In conclusion, we demonstrated in this study that oxLDL has the ability to enhance NET formation. In addition, oxLDL and NETs components have synergistic effects on morphological changes and inflammatory responses in HAECs. NET formation may possibly amplify the production of oxidatively and proteolytically modified LDL which can augment further production of oxLDL and NET formation. Our study provides information on the novel possibility that circular oxLDL and vascular NETs act together as risk factors for the initiation and progression of atherosclerosis and other vascular diseases.
All datasets generated for this study are included in the manuscript and/or the Supplementary Files.
Written informed consent in accordance with the Declaration of Helsinki was prepared and all human subjects voluntarily gave their signatures for participation in this study. The protocol was approved by the Ethical Committee of Showa University School of Pharmacy (No. 231).
TO designed the research projects. TO and HO performed the experiments and analyzed the data. TO and SI performed the isolation and oxidation of lipoproteins. TO and TT performed the electron microscopic analysis. NS, TA, and RK participated in the interpretation of the data and the discussion. HI supervised the study. TO and HI prepared the figures and wrote the manuscript. All authors reviewed the manuscript.
This work was supported by JSPS KAKENHI, Grant Numbers JP16K08245 and JP19K07069 and the Private University Research Branding Project.
Conflict of Interest Statement
The authors declare that the research was conducted in the absence of any commercial or financial relationships that could be construed as a potential conflict of interest.
The authors appreciate Ms. Aoi Ikeda, Ms. Mizuna Imai, Mr. Koki Ueda, Ms. Karin Kadokura, Ms. Erina Takahashi, Ms. Karen Ayabe, Ms. Kana Ohya, Mr. Toru Kurihara, Ms. Hisako Suga, and Ms. Erika Takabayashi for their technical assistance. We would like to thank Editage (www.editage.jp) for English language editing.
The Supplementary Material for this article can be found online at: https://www.frontiersin.org/articles/10.3389/fimmu.2019.01899/full#supplementary-material
AAA, abdominal aortic aneurysm; apoB, apolipoprotein B; AtRA, all-trans retinoic acid; BSA, bovine serum albumin; DAPI, 4′,6-diamidino-2-phenylindole dihydrochloride; FBS, fetal bovine serum; HAEC, human aortic endothelial cell; HRP, horseradish peroxidase; LDL, low-density lipoprotein; MMP, matrix metalloproteinase; MPO, myeloperoxidase; NETs, neutrophil extracellular traps; oxLDL, oxidatively modified low-density lipoprotein; PAD4, peptidyl arginine deiminase 4; PAGE, polyacrylamide gel electrophoresis; PBS, phosphate-buffered saline; PKC, protein kinase C; PMA, phorbol 12-myristate 13-acetate; PVDF, polyvinylidene difluoride; RA, rheumatoid arthritis; ROS, reactive oxygen species; RT, room temperature; SEM, scanning electron microscope; TBS, Tris-buffered saline; TTBS, Tris-buffered saline (TBS) containing 0. 1% Tween-20.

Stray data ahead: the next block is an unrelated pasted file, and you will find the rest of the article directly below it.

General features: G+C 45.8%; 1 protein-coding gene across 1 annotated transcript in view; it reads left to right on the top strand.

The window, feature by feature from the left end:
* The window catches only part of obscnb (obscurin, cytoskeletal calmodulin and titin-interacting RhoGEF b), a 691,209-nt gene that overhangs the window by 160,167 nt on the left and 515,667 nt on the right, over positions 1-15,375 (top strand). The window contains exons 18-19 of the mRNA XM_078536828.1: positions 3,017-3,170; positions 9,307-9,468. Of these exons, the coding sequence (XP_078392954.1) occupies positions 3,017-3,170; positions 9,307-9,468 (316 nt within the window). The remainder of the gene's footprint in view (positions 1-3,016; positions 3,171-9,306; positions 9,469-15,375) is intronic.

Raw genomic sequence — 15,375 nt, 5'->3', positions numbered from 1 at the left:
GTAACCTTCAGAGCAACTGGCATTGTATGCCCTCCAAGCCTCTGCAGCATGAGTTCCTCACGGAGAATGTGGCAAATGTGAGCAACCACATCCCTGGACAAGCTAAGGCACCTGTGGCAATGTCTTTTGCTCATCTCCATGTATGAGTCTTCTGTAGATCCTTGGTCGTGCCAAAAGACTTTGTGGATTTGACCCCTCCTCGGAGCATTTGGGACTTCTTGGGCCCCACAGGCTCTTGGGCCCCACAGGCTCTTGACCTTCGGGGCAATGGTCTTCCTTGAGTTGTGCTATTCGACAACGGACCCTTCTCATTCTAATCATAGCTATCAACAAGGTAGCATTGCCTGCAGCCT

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Keywords: neutrophil extracellular traps, oxidized low-density lipoprotein, endothelial cells, inflammatory response, HL-60 cell
Citation: Obama T, Ohinata H, Takaki T, Iwamoto S, Sawada N, Aiuchi T, Kato R and Itabe H (2019) Cooperative Action of Oxidized Low-Density Lipoproteins and Neutrophils on Endothelial Inflammatory Responses Through Neutrophil Extracellular Trap Formation. Front. Immunol. 10:1899. doi: 10.3389/fimmu.2019.01899
Received: 04 May 2019; Accepted: 26 July 2019;
Published: 09 August 2019.
Edited by:Onur Boyman, University of Zurich, Switzerland
Reviewed by:Krzysztof Guzik, Jagiellonian University, Poland
Hugo Caire Castro-Faria-Neto, Oswaldo Cruz Foundation (Fiocruz), Brazil
Copyright © 2019 Obama, Ohinata, Takaki, Iwamoto, Sawada, Aiuchi, Kato and Itabe. This is an open-access article distributed under the terms of the Creative Commons Attribution License (CC BY). The use, distribution or reproduction in other forums is permitted, provided the original author(s) and the copyright owner(s) are credited and that the original publication in this journal is cited, in accordance with accepted academic practice. No use, distribution or reproduction is permitted which does not comply with these terms.
*Correspondence: Takashi Obama, email@example.com